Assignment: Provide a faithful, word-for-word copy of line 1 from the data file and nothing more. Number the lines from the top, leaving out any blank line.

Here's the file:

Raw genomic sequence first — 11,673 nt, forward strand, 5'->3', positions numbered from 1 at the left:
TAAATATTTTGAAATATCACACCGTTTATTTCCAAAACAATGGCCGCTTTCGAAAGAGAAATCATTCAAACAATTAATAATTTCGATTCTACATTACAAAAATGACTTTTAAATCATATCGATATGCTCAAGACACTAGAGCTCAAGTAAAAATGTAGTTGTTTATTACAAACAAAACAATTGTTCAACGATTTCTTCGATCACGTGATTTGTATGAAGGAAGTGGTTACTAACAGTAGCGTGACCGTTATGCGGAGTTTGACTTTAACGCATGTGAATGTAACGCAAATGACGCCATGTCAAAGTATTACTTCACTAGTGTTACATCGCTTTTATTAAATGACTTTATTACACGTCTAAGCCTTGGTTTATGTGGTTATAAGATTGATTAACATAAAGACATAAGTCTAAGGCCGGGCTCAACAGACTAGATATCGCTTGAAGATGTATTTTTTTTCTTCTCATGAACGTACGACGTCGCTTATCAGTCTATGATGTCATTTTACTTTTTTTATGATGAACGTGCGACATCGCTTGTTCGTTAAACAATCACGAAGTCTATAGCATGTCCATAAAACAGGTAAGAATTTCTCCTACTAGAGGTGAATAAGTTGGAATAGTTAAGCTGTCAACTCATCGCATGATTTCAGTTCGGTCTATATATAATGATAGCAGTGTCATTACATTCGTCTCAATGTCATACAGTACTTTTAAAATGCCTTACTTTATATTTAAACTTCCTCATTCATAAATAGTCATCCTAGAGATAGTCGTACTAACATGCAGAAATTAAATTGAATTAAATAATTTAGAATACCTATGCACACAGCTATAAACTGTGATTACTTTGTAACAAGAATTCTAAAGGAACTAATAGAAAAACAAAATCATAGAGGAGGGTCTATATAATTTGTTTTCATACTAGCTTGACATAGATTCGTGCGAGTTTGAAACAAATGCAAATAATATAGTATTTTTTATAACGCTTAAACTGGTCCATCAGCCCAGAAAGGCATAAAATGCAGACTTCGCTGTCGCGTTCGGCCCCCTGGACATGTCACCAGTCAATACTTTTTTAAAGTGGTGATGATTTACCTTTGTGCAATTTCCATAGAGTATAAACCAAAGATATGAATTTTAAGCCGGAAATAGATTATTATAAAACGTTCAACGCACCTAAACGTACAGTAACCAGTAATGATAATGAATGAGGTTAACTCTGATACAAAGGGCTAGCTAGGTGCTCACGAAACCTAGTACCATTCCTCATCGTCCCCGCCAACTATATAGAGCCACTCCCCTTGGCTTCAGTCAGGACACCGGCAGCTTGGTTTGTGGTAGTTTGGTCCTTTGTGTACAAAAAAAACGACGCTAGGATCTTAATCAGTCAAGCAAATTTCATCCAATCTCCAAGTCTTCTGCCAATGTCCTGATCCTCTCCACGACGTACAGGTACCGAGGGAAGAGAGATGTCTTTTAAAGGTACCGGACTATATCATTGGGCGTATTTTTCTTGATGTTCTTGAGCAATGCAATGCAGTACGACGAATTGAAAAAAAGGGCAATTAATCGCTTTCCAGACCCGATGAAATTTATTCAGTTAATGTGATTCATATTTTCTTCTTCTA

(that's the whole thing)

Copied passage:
Raw genomic sequence first — 11,673 nt, forward strand, 5'->3', positions numbered from 1 at the left: